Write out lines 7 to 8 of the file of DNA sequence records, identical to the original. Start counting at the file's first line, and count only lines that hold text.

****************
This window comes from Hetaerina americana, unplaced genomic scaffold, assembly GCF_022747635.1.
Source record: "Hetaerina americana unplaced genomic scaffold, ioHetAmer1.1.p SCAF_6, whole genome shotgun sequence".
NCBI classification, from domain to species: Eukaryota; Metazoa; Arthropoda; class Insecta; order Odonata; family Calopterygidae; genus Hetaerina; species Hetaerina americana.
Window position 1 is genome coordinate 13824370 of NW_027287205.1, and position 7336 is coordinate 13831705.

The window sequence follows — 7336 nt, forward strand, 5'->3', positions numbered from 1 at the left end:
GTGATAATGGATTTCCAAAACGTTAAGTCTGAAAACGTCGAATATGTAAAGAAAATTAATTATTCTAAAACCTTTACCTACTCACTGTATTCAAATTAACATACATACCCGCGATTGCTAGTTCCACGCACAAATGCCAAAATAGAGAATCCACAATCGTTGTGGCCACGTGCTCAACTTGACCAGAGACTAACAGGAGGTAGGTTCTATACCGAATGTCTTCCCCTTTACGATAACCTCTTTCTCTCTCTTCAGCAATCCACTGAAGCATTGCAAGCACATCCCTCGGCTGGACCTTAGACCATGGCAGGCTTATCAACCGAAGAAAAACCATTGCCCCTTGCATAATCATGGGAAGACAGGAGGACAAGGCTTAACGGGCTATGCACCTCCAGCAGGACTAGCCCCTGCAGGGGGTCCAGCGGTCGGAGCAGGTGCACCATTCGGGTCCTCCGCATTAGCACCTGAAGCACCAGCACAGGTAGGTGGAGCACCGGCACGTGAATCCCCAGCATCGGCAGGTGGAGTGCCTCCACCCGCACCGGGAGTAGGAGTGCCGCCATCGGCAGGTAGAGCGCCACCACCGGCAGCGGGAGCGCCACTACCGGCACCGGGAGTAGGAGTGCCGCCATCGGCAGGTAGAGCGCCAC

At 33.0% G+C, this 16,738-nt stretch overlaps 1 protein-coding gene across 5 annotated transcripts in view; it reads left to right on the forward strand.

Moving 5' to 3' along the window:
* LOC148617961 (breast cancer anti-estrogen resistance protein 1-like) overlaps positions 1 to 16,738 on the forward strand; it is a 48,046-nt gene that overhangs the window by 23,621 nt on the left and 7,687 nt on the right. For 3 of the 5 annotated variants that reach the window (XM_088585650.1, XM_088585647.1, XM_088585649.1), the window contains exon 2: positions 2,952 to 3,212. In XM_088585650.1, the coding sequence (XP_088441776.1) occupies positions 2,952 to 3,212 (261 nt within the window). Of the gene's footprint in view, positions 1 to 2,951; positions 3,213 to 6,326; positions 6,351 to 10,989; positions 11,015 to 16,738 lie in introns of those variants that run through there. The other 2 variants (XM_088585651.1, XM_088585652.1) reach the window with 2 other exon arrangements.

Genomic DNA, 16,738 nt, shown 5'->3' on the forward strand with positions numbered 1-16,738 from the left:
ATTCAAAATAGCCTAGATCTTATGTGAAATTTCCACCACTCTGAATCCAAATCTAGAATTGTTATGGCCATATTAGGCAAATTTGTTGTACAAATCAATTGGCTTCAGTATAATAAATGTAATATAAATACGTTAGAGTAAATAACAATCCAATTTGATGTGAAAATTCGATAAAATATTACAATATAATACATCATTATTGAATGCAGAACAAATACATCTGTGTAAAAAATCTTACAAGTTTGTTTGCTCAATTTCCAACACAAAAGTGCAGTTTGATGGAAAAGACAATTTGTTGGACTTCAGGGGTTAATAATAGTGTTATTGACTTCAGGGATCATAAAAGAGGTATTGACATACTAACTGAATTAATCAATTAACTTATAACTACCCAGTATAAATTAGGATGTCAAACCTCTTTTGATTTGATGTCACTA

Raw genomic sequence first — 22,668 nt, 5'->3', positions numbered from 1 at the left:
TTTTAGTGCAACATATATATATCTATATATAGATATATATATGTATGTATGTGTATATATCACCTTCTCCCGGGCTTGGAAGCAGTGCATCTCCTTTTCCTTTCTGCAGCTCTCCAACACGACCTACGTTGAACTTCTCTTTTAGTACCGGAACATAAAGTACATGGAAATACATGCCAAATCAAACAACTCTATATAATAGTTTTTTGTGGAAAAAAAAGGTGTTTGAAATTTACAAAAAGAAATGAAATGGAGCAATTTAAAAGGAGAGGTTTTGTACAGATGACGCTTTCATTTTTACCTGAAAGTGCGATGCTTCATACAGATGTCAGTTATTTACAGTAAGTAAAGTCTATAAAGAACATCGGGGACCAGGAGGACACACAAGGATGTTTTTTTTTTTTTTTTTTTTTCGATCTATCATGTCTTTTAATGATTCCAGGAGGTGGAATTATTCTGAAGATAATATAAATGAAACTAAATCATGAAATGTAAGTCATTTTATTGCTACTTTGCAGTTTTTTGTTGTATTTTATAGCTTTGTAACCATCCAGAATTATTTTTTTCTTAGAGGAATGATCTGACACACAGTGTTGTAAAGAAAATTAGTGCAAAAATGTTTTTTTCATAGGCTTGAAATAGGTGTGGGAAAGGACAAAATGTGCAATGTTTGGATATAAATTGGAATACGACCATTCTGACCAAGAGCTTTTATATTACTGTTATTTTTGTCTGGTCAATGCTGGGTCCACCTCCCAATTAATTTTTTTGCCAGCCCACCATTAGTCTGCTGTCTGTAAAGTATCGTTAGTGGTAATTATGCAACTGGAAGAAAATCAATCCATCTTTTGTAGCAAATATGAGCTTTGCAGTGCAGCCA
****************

At 33.0% G+C, this 16,738-nt stretch overlaps 1 protein-coding gene across 5 annotated transcripts in view; it reads left to right on the forward strand.

Moving 5' to 3' along the window: